When the web took off in the 90s, the dream wasn’t just big, it was unparalleled: everyone would have their own homepage, everyone would publish their thoughts, and everyone would have control over their data.
But we’re 20+ years down the line now, and there’s a monopoly in place over vast portions of the web: Facebook for social, Google for searching, Amazon for purchases. These companies have unprecedented power, and a competitive advantage that’s virtually impossible to overcome.
This has inspired an effort to re-decentralise the web.
That effort comes from Tim Berners-Lee. Berners-Lee’s new project, Solid offers a way for users to own their data whilst making it available to the applications that want to use it.
With Solid, you store your data in “pods” (personal online data stores) that are hosted wherever you choose.
But Solid isn’t just a storage system: it lets other applications ask for access to data. Solid does this without having to give information to those we may not fully trust.
For example, you might want to keep your personal information in one or several pods: the sort of data about yourself that you put on Facebook: friends, family, location history etc. That way, when someone develops the next big social network, you could join by giving permission to access the information in your pod. Your data would remain your own, stored where you prefer, and usable only by apps that you’ve given permission to.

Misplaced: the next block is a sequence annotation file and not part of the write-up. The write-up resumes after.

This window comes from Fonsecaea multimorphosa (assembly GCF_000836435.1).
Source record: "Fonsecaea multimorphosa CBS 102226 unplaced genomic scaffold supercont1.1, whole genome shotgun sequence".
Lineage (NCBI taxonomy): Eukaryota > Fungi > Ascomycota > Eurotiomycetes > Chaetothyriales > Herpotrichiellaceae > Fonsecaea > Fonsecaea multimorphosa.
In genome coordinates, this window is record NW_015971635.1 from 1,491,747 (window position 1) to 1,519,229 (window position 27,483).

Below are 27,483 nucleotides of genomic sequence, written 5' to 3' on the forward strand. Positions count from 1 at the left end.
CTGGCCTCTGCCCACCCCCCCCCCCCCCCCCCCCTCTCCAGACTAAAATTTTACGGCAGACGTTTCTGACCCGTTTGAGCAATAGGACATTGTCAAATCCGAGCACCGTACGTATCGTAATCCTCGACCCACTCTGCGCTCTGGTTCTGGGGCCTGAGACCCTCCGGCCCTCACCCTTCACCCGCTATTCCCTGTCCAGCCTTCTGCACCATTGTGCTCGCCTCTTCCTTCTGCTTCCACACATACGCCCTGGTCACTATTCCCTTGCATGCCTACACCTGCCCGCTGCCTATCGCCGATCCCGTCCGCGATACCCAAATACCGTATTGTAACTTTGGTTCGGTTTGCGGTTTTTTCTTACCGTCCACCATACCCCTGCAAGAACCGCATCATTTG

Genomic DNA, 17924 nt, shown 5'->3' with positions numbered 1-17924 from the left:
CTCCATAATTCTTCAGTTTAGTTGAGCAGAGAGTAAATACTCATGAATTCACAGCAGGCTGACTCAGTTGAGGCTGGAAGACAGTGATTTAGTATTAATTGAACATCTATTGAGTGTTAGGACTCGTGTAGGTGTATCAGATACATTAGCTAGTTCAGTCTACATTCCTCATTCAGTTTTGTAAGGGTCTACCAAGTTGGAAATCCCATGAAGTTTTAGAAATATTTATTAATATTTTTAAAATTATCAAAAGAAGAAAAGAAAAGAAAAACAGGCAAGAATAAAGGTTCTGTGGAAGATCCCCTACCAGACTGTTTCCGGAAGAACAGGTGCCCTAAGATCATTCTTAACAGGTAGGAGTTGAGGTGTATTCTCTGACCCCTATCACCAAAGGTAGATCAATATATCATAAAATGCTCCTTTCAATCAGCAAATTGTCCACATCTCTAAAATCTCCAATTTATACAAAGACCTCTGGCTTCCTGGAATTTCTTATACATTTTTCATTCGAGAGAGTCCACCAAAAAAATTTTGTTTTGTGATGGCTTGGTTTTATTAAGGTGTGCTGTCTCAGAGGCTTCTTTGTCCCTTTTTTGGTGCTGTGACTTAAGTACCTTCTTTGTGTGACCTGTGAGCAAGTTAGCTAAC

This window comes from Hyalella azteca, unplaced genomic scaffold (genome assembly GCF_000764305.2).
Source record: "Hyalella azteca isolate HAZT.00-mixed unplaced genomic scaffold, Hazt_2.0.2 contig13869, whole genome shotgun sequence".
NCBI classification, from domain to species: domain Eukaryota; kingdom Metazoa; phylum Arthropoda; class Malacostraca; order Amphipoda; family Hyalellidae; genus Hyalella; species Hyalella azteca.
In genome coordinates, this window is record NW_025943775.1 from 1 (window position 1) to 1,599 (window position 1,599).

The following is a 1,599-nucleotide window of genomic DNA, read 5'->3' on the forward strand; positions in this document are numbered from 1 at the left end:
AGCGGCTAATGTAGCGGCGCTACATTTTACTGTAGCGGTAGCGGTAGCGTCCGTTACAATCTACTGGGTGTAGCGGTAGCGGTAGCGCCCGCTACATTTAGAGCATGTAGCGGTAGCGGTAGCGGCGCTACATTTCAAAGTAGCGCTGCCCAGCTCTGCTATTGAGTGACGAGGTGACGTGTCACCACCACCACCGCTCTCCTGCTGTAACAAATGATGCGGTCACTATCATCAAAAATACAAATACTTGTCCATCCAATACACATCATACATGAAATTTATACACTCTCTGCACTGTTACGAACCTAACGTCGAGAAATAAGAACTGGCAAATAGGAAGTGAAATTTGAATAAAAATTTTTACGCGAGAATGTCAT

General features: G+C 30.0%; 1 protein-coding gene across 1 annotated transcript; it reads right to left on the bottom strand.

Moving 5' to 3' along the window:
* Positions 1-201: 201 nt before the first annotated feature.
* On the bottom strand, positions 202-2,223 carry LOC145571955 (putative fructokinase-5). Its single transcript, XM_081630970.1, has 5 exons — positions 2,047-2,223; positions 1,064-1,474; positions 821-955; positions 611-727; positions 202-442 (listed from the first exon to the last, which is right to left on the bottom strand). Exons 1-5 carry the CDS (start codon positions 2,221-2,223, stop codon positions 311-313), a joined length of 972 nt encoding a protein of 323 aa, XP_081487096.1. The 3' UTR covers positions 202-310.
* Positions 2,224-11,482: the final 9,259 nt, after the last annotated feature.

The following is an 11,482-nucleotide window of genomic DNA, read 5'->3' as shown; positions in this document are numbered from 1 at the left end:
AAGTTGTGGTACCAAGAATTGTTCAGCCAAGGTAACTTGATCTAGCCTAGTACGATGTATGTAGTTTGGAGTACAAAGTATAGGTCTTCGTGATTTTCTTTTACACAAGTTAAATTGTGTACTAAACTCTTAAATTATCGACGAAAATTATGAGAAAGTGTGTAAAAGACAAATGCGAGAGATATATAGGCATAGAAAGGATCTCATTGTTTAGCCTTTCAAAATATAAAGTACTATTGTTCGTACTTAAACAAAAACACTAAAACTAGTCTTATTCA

Could Solid re-decentralise the web?
It’s likely to boil down to demand. Does the average user care what happens to their data?
If we revert back to the Facebook example, it’s unlikely that a new network will launch with that level of reputation and polish.
But there is hope: these initiatives don’t have to displace the major players, just provide alternatives to them.
The question is whether they can be pushed back by the protocols that enable it to re-decentralise.